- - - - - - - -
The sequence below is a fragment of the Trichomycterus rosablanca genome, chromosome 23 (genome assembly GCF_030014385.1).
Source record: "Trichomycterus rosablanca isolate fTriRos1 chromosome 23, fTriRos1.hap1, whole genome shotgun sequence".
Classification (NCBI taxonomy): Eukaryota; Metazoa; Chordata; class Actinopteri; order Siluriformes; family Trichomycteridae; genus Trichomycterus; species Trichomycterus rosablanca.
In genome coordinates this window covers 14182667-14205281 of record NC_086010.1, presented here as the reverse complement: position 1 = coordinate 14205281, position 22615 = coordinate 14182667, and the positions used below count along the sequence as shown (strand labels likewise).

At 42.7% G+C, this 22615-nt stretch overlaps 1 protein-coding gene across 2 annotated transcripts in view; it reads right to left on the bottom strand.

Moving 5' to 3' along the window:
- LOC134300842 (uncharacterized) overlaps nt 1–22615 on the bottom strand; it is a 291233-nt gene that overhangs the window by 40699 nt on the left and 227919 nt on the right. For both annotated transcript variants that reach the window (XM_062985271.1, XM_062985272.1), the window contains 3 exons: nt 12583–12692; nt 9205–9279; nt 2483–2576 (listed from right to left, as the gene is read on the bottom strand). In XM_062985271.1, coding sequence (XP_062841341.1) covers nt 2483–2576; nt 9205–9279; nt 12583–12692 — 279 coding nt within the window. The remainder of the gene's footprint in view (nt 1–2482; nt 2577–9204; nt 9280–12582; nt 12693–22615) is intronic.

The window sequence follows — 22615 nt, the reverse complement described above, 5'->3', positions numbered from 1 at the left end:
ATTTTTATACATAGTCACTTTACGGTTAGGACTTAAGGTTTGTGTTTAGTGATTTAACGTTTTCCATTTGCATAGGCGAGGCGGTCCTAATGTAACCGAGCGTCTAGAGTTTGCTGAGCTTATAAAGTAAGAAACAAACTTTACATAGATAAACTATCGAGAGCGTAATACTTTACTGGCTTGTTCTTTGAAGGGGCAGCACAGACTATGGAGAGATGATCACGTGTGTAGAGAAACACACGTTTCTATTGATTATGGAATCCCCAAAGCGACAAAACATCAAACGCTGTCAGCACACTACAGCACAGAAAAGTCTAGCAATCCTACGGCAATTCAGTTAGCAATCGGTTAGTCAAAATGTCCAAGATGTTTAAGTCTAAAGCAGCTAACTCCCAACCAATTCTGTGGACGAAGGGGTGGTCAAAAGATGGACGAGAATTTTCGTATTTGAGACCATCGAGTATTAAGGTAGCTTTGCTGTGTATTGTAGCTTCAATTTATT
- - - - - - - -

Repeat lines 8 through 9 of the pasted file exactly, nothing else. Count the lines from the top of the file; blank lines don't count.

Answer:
The window sequence follows — 22615 nt, the reverse complement described above, 5'->3', positions numbered from 1 at the left end:
ATTTTTATACATAGTCACTTTACGGTTAGGACTTAAGGTTTGTGTTTAGTGATTTAACGTTTTCCATTTGCATAGGCGAGGCGGTCCTAATGTAACCGAGCGTCTAGAGTTTGCTGAGCTTATAAAGTAAGAAACAAACTTTACATAGATAAACTATCGAGAGCGTAATACTTTACTGGCTTGTTCTTTGAAGGGGCAGCACAGACTATGGAGAGATGATCACGTGTGTAGAGAAACACACGTTTCTATTGATTATGGAATCCCCAAAGCGACAAAACATCAAACGCTGTCAGCACACTACAGCACAGAAAAGTCTAGCAATCCTACGGCAATTCAGTTAGCAATCGGTTAGTCAAAATGTCCAAGATGTTTAAGTCTAAAGCAGCTAACTCCCAACCAATTCTGTGGACGAAGGGGTGGTCAAAAGATGGACGAGAATTTTCGTATTTGAGACCATCGAGTATTAAGGTAGCTTTGCTGTGTATTGTAGCTTCAATTTATT